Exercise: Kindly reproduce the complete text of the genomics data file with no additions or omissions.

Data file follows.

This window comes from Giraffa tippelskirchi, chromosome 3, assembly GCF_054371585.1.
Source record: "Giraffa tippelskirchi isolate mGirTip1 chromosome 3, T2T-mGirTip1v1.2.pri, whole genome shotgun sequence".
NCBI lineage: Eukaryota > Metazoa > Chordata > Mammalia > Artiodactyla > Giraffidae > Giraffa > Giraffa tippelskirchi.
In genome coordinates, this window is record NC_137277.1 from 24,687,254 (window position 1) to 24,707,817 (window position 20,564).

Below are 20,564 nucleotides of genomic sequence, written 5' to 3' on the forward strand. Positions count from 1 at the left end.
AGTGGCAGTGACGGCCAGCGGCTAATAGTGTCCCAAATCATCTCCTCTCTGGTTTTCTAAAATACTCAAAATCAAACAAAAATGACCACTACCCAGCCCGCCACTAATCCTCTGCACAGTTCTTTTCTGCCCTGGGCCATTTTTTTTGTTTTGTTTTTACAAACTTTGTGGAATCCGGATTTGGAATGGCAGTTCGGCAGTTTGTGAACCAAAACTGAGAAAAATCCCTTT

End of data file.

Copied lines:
This window comes from Giraffa tippelskirchi, chromosome 3, assembly GCF_054371585.1.
Source record: "Giraffa tippelskirchi isolate mGirTip1 chromosome 3, T2T-mGirTip1v1.2.pri, whole genome shotgun sequence".
NCBI lineage: Eukaryota > Metazoa > Chordata > Mammalia > Artiodactyla > Giraffidae > Giraffa > Giraffa tippelskirchi.
In genome coordinates, this window is record NC_137277.1 from 24,687,254 (window position 1) to 24,707,817 (window position 20,564).

Below are 20,564 nucleotides of genomic sequence, written 5' to 3' on the forward strand. Positions count from 1 at the left end.
AGTGGCAGTGACGGCCAGCGGCTAATAGTGTCCCAAATCATCTCCTCTCTGGTTTTCTAAAATACTCAAAATCAAACAAAAATGACCACTACCCAGCCCGCCACTAATCCTCTGCACAGTTCTTTTCTGCCCTGGGCCATTTTTTTTGTTTTGTTTTTACAAACTTTGTGGAATCCGGATTTGGAATGGCAGTTCGGCAGTTTGTGAACCAAAACTGAGAAAAATCCCTTT